378, local guides brought the victors,
"to the villas of
great landowners, who were then plundered by a coalition of
Gothic soldiers and local residents.
When in 408 the
Romano-Gothic military leader Alaric for the first time besieged
the city of Rome, his forces were swollen by many debtors who
left the imperial capital to join his army."
Richard Payne of
the University of Chicago gave a paper explaining how peasant
revolts against Persia's Sasanian rulers a century later sought to
"restore" an egalitarian Zoroastrian order as a protest against the
extreme polarization that widened the gap between luxury and
The new morality of
economic balance rejected silk garments, silver wine vessels and
other status symbols of the elites.
Interest was condemned,
as it had been under Christianity and would be under Islam. All
religious urged mutual aid and warned about abusive wealth-seeking
by the elites.
What occurred culturally
was a revulsion against luxury and hubris - a Greek word that
connoted not only arrogance, but arrogance that took the form of
Creditors were the typical class singled out as oppressive and
destructive of society.
wealth addiction was seen as stripping society to serve their own
compulsive drives. It was to praise moderation and even to prefer a
poverty of equality to indulgence in luxury that Christianity, Islam
and other religious movements of the early first millennium AD took
By the 14th century the great Tunisian Islamic
philosopher of history, Ibn Khaldun, described societies
gaining prosperity through "group feeling," only to lose it within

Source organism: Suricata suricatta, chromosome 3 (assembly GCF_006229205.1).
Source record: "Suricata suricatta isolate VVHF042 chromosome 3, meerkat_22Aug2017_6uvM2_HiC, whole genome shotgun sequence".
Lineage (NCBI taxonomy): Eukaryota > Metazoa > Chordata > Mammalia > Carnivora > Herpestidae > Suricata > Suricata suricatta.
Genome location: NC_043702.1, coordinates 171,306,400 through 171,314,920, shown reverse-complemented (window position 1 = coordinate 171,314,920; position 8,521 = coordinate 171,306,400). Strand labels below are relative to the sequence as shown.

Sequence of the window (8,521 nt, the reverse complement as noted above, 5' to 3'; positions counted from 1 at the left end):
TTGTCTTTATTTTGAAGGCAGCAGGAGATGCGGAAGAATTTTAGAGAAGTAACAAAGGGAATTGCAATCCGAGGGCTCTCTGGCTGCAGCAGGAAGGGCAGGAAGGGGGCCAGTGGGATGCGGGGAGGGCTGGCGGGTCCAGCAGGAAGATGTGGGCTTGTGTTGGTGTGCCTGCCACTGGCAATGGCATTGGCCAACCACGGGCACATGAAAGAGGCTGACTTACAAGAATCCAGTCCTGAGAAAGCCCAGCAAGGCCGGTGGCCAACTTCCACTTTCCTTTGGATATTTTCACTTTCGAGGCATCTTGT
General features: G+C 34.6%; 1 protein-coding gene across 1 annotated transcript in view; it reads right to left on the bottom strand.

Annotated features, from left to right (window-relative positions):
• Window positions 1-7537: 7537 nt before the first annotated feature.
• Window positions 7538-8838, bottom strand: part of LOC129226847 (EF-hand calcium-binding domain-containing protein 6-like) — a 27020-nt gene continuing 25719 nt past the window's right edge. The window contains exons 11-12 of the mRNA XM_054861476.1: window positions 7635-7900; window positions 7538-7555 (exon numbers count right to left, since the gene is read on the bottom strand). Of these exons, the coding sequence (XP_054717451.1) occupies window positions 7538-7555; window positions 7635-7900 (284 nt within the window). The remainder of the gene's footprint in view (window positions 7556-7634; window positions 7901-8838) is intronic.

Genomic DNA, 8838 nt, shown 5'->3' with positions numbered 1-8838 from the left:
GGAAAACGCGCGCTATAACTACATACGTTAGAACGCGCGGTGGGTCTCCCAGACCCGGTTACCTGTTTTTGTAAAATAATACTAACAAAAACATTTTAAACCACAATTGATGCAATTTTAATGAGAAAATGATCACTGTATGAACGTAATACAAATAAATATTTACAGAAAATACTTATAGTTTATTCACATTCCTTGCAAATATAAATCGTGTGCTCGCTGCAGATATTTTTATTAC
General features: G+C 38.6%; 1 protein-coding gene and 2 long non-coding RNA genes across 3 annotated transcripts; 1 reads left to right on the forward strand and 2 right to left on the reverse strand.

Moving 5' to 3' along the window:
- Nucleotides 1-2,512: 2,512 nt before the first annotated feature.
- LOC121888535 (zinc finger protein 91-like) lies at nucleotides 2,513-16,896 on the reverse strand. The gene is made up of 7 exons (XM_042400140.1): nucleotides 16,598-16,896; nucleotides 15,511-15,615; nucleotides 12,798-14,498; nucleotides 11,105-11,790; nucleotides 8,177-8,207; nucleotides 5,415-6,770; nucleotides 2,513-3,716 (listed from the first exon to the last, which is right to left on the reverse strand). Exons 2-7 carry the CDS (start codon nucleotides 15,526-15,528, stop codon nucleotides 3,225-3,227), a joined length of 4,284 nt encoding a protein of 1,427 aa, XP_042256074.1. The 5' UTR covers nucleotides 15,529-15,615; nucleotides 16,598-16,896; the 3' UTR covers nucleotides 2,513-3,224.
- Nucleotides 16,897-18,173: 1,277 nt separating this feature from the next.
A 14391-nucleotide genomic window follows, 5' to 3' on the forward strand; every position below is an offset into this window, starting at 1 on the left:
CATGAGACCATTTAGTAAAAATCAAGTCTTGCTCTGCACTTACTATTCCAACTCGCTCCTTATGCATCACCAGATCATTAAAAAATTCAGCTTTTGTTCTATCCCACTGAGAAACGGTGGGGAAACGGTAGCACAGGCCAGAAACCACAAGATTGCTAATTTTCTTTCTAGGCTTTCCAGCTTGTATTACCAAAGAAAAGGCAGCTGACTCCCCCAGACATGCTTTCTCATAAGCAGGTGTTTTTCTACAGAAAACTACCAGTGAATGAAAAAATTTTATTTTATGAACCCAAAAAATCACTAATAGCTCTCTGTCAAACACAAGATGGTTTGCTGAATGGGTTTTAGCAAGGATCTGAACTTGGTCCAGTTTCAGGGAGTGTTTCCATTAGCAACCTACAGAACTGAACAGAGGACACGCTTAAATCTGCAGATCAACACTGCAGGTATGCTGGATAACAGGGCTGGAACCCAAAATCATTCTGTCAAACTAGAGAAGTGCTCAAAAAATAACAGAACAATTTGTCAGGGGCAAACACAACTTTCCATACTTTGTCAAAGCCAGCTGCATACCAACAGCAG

about 120 years as the ruling dynasty succumbed to self-indulgence
and greed - paving the way for their land to be conquered from
without or taken over from within.
My own paper for the conference described,
how Ibn Khaldun's
"rise and fall" view of history in
was echoed in
The New Science (1725)
later by the
French and Scottish Enlightenment by writers such as Adam
Ferguson who endorsed
Montesquieu's statement in
Spirit of the Laws
"Man is born
in society, and there he remains."
To survive, people need
to cooperate in a system of mutual aid.
"Man is, by nature,
the member of a community; and when considered in this capacity,
the individual appears to be no longer made for himself.
He must forego his
happiness and his freedom, where these interfere with the good
of society." 
All this teaches the
opposite of today's two guiding economic premises:
"Greed is good," and
"There is no such thing as society."
Economics used to be
called moral philosophy, but it has succumbed to
has replaced zoon politikon. Debts are supposed to be paid
without concern for how this impoverishes the economy.
It was to resist personal gain-seeking at the expense of the body
politic and group solidarity that the world's major philosophies and
religions for the past two thousand years urged,
generosity, care for the weak and poor, and rules to limit the
luxurious self-indulgence and anti-social egotism,
...it bred in ruling
intellectual legacy from the curriculum has paved the way for
inverting today's moral attitude upholding creditor claims against
the rest of society.
It should not be surprising that modern financial elites are
fighting back against democratic moves to limit their wealth, adopt
progressive taxation, write down debts by bankruptcy reform, and